Danny Sapani must be a really good sport. He gets into Sembene makeup that’s clearly intense–for every episode. But everyone around him seems to think he should be seen not heard. We know that Sembene saved Ser Malcolm’s life once, and that he’s smarter than many of the people around him. Sembene is a good fighter, delivers messages in a timely way, and deserves a lot more screen time (with dialogue, plz) next season.
Caliban is the informal name of Frankenstein’s first creature. He’s had a rough life, a rough death, and then another difficult life. You know what though? Fuck that guy. Caliban is deep, thoughtful, and well-read—but he applies none of that insight into realizing that other people have lives and feelings that don’t revolve around him. I will NEVER forgive Caliban for…well, you know what. Rory Kinnear does a swell job of making me hate Caliban’s guts.
Mina Murray is not seen much, but she’s discussed often as the impetus for most of the action in the Murray household. Like Dorian Gray, we know much more about her from literature than we do from Penny Dreadful. Things didn’t go so well for her in the finale. Time will tell what’s next for her, if anything.
Third-tier characters are by no means throwaways on Penny Dreadful. Proteus stole my heart in the second episode, only to be…I can’t even talk about it. Alex Price was phenomenal as Victor’s second “creature” if you can call that sweet, lovely man a “creature.” Pure of intention and motive, curious and welcoming, Proteus was a sheer joy on screen. I’m dying to see more Alex Price, so I’ll be on the lookout for whatever he’s working on next.
If you need another reason to hate Caliban, you can look to his treatment of Abrahim Van Helsing. His death suggests that Penny Dreadful takes place after the events of Dracula—except that Mina Murray-Harker and Lucy are on a totally different timetable. A surprise appearance by the great David Warner was a fun diversion and a chance for Victor to be a curious student instead of a pompous jag for a little while.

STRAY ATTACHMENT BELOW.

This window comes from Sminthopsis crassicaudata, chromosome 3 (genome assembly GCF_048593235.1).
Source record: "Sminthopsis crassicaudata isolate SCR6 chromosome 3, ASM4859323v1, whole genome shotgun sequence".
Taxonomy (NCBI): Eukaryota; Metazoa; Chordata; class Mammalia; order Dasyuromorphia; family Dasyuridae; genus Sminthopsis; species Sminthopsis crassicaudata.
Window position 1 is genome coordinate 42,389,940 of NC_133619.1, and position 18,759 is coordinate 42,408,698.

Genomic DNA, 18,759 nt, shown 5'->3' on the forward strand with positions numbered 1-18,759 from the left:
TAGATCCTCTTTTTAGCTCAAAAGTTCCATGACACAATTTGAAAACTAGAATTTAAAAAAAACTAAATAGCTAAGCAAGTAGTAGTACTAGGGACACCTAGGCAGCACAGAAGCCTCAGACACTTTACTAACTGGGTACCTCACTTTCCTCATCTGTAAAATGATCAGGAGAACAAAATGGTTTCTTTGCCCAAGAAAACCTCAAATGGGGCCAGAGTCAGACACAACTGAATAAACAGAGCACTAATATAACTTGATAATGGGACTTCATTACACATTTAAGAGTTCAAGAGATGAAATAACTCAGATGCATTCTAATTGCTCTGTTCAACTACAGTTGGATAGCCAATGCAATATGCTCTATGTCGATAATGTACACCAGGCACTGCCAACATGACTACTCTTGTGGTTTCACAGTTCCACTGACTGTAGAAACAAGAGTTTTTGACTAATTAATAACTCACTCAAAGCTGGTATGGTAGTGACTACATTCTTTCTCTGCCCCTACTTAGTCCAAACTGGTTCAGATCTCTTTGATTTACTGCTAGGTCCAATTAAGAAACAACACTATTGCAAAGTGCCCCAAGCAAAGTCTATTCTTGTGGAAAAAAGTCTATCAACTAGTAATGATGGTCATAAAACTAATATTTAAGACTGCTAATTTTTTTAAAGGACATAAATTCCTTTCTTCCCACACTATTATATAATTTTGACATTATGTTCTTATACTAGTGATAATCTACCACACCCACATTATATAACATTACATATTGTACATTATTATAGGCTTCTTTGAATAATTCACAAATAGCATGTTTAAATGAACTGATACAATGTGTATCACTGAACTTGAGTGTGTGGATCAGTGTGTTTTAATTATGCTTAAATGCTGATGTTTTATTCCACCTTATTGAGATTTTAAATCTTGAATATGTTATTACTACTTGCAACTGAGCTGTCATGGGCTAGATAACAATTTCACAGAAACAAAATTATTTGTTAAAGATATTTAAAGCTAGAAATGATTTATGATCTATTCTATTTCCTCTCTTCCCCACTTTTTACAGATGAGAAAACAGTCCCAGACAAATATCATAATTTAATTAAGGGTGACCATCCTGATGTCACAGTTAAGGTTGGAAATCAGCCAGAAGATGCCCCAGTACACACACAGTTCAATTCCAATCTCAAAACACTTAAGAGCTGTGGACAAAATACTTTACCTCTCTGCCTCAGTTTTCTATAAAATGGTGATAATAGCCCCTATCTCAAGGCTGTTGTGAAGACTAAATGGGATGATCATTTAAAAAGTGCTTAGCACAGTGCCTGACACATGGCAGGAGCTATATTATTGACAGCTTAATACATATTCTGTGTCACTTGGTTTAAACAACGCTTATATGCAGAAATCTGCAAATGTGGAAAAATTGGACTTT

In another universe, Ferdinand Lyle would be called something like “Basil Exposition” because that’s his main function on Penny Dreadful. Simon Russels Beale is delightful as Lyle. Foppish and sporting hair so absurd it would make Russel Brand laugh, Lyle provided valuable plot information and some great comic relief as the Egyptologist and séance host.
The creature only known as “Vampire” is an odd one. While it’s clear that Dracula mythos is happening all around him, Vampire doesn’t display any real emotion. He doesn’t speak, and aside from those teeth—is pretty much featureless. Who is he? What’s his deal? Why won’t he leave Vanessa alone? Why doesn’t he fucking say something?
Helen McCrory was another fun casting surprise. When she appeared as “Madame Kali” I was bummed that she seemed like a frivolous, one-off character. When she returned in the finale to explain that she’s really Evelyn Paul, I was thrilled. I can’t wait to see what they do with her next season.
In addition to a stellar cast, Penny Dreadful had an evocative soundtrack that I’ll almost certainly download soon. The Penny Dreadful tarot deck is also a fun show accoutrement that’s as moody as the character’s we’ve no doubt gotten attached to by now. The camera work was continuously interesting, though not entirely unique. I could see them trying to emulate moves from American Horror Story and Sopranos on several occasions. The costumes stood out as being truly spectacular. Vanessa’s puffy sleeves aside, the dresses were consistently outstanding. I’m not well-studied enough to know how true to period they were, but I loved looking at them. I have plenty of nit picky complaints about Penny Dreadful, which are outlined in my episode reviews. All things considered, I’m looking forward to Season Two, and hope there are plot elements that can’t be guessed from the premiere episode.
See you’s next season!